Nicaragua: ACN deeply concerned with the situation of the Church and the sentencing of Bishop Rolando Álvarez to 26 years in prison

The pontifical foundation Aid to the Church in Need (ACN) calls for prayers for the Church in Nicaragua and for the Nicaraguan bishop who was convicted for treason on 10 February

United to Pope Francis, who expressed his sadness and concern on 12 February, following the Angelus prayer, the ACN foundation asks all its friends and benefactors to keep in mind the terrible situation of Rolando Álvarez, Bishop of Matagalpa and Apostolic Administrator of the diocese of Estelí, and requests prayers for him and for all those who are suffering in Nicaragua.

According to information from local news sources, the Government has begun to arrest and reprimand priests who mention Bishop Rolando Álvarez in their sermons, which they describe as “forbidden activity”. At least two priests were arrested in Madriz and in Nueva Segovia for mentioning or praying for the bishop during Sunday Masses.

For this reason, and considering the regime’s intention of silencing the prayers of the people of Nicaragua, ACN is calling on benefactors the world over to pray even more fervently for the Nicaraguan Church, that it may not feel abandoned in these challenging times and may continue to proclaim the Gospel and accompany its faithful, especially the poorest and the most frail.

Convicted for treason

Bishop Rolando Álvarez was publicly sentenced one day after refusing to abandon the country and being deported to the United States with a group of over 200 political prisoners, including several priests and seminarians who had been charged with “conspiracy”. Among those who were expelled were Frs Óscar Benavides, Ramiro Tijerino, Sadiel Eugarrios, and José Díaz y Benito Martínez, as well as deacon Raúl Veja. Seminarians Melkin Centeno and Darvin Leyva were also exiled, as was the media team of the diocese of Matagalpa, Manuel Obando and Wilberto Astola. They had all been in jail for undermining “the independence, sovereignty and self-determination of the people”, and for inciting “violence, terrorism and economic destabilisation”. The Bishop of Matagalpa, who was under house arrest since the early hours of 19 August 2022, was initially on the list of people to be exiled but refused to go.

In reaction to the refusal, his sentencing, which had been scheduled for 15 February, was brought forward and a judge dictated a sentence of 26 years in jail, which if carried out, will see Bishop Álvarez in prison until 2049. The judge pronounced the bishop a “traitor to the motherland” and found him guilty of “conspiracy against national integrity and spreading fake news through information and communication technology, to the detriment of the State and Nicaraguan society”.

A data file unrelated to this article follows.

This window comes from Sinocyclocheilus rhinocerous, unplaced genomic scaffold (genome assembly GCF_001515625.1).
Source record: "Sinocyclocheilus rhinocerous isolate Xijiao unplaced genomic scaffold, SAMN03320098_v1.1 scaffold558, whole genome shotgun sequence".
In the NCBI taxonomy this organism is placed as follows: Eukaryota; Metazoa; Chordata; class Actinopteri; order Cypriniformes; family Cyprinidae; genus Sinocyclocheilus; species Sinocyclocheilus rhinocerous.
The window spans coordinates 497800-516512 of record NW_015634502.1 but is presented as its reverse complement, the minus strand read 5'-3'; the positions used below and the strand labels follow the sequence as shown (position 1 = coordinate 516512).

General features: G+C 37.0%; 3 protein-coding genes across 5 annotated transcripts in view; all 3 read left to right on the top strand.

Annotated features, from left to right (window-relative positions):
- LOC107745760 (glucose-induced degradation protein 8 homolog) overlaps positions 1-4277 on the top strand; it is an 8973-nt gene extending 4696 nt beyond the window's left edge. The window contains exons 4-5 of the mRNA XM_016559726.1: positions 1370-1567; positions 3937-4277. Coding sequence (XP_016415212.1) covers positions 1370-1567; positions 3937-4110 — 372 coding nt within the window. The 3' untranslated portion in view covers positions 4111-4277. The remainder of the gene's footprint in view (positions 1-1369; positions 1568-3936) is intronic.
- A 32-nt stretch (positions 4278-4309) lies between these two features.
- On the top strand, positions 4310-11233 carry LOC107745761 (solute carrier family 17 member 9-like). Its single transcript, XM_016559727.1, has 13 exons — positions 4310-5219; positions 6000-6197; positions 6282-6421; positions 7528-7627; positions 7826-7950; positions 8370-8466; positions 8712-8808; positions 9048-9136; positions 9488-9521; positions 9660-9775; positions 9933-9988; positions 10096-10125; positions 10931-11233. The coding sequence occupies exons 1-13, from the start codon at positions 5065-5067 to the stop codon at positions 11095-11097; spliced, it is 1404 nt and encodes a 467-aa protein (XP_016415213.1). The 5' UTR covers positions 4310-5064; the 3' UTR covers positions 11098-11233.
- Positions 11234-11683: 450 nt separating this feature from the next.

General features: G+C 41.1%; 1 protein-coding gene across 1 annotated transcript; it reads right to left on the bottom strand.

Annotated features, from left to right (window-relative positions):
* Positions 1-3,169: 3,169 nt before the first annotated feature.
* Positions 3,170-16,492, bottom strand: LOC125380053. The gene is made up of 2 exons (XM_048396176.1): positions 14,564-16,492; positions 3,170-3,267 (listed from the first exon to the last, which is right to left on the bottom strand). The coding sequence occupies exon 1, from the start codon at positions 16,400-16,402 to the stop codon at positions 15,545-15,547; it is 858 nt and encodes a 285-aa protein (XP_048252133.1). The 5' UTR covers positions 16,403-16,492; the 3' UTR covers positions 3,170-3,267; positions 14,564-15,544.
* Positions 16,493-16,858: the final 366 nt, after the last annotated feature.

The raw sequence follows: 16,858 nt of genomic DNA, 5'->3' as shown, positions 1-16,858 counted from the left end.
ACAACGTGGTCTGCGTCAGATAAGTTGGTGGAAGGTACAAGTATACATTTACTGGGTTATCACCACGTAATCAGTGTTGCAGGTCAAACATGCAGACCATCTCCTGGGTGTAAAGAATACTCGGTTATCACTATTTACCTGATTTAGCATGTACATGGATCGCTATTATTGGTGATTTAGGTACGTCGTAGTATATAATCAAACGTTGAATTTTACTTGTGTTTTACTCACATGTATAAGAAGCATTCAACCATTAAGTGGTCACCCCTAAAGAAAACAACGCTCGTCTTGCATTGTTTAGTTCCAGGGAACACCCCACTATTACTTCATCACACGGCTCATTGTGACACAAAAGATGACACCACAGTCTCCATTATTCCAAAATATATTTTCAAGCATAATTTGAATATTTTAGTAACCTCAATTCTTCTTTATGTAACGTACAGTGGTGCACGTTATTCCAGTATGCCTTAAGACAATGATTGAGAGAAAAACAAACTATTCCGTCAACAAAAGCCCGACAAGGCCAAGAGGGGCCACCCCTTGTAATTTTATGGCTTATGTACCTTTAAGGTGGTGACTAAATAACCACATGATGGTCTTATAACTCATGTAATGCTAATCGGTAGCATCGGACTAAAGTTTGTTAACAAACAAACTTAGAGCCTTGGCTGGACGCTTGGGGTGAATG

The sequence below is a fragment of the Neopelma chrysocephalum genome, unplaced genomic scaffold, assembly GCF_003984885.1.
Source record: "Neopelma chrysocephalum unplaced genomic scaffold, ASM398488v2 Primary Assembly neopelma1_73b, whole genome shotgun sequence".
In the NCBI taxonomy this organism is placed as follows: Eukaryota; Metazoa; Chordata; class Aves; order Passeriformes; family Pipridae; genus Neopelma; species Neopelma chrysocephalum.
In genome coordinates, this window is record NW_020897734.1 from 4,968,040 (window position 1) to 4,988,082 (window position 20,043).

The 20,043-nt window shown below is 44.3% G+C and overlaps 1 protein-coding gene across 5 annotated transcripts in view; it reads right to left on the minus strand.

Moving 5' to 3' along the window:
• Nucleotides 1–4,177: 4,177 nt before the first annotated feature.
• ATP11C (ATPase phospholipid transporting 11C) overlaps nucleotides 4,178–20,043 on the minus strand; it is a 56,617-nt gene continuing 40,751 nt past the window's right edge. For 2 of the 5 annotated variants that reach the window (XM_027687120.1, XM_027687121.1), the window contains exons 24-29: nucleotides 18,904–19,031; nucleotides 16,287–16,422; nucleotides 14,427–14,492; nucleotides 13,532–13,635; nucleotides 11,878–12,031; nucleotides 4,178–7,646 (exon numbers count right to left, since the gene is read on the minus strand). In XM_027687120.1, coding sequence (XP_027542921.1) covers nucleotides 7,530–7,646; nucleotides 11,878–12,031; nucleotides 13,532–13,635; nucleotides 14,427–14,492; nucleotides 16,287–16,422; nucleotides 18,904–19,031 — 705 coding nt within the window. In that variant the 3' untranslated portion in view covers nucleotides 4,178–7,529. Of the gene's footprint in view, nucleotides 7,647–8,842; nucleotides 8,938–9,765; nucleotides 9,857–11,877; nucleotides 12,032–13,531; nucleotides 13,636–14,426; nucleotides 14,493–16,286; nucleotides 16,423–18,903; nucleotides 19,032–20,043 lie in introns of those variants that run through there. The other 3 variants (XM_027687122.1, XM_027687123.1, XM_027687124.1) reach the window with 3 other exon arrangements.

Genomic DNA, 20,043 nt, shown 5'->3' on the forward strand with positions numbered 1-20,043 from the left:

Efforts to silence the Church

ACN had already called attention to the situation of Catholics in Nicaragua in August 2022. At the time Regina Lynch, head of projects at ACN International, denounced an “attempt to silence the Church in Nicaragua”.

“Nicaragua continues to be convulsed by the crisis that began more than four years ago. The situation in this Central American country is critical, with great polarisation and confrontation. We believe that prayer is more important than ever at this time”, said Regina Lynch.

The pontifical foundation is concerned over regular news about priests who are forbidden from returning to the country, visa restrictions for religious men and women, surveillance and control over the movement of priests and bishops, recording of sermons and the prohibition of processions and religious celebrations.

With the political and social situation quickly deteriorating, the Church’s commitment to its role as peace-broker and encouraging reconciliation in the country has led to many faithful and priests becoming the victims of repression, false charges and unjust arrests and prison sentences.

Hundreds of attacks against the Church

In November 2022 a new and updated edition of the report “Nicaragua: A Persecuted Church?” was published. Written, by lawyer and researcher Martha Patricia Molina, the document recorded details of 396 attacks on the Catholic Church in the Central American country between April 2018 and October 2022.

The almost four hundred documented episodes of persecution include desecrations, theft, threats and hate speech. During this period several bishops, priests, religious and laypeople were targeted for reprisals by the authorities.

The drastic measures taken by the Government against Bishop Álvarez represent yet another escalation in a spiral of conflict against the Church and its members, and follows episodes such as the expulsion of Apostolic Nuncio Waldemar Stanislaw Sommertag, in March 2022, and the forced exile of the Missionaries of Charity, the congregation founded by Saint Mother Theresa of Calcutta, as well as other religious and priests. The Government also closed down the Bishops’ Conference television station and other Catholic radio broadcasters, as well as nationalising the Catholic University that belonged to the diocese of Estelí.

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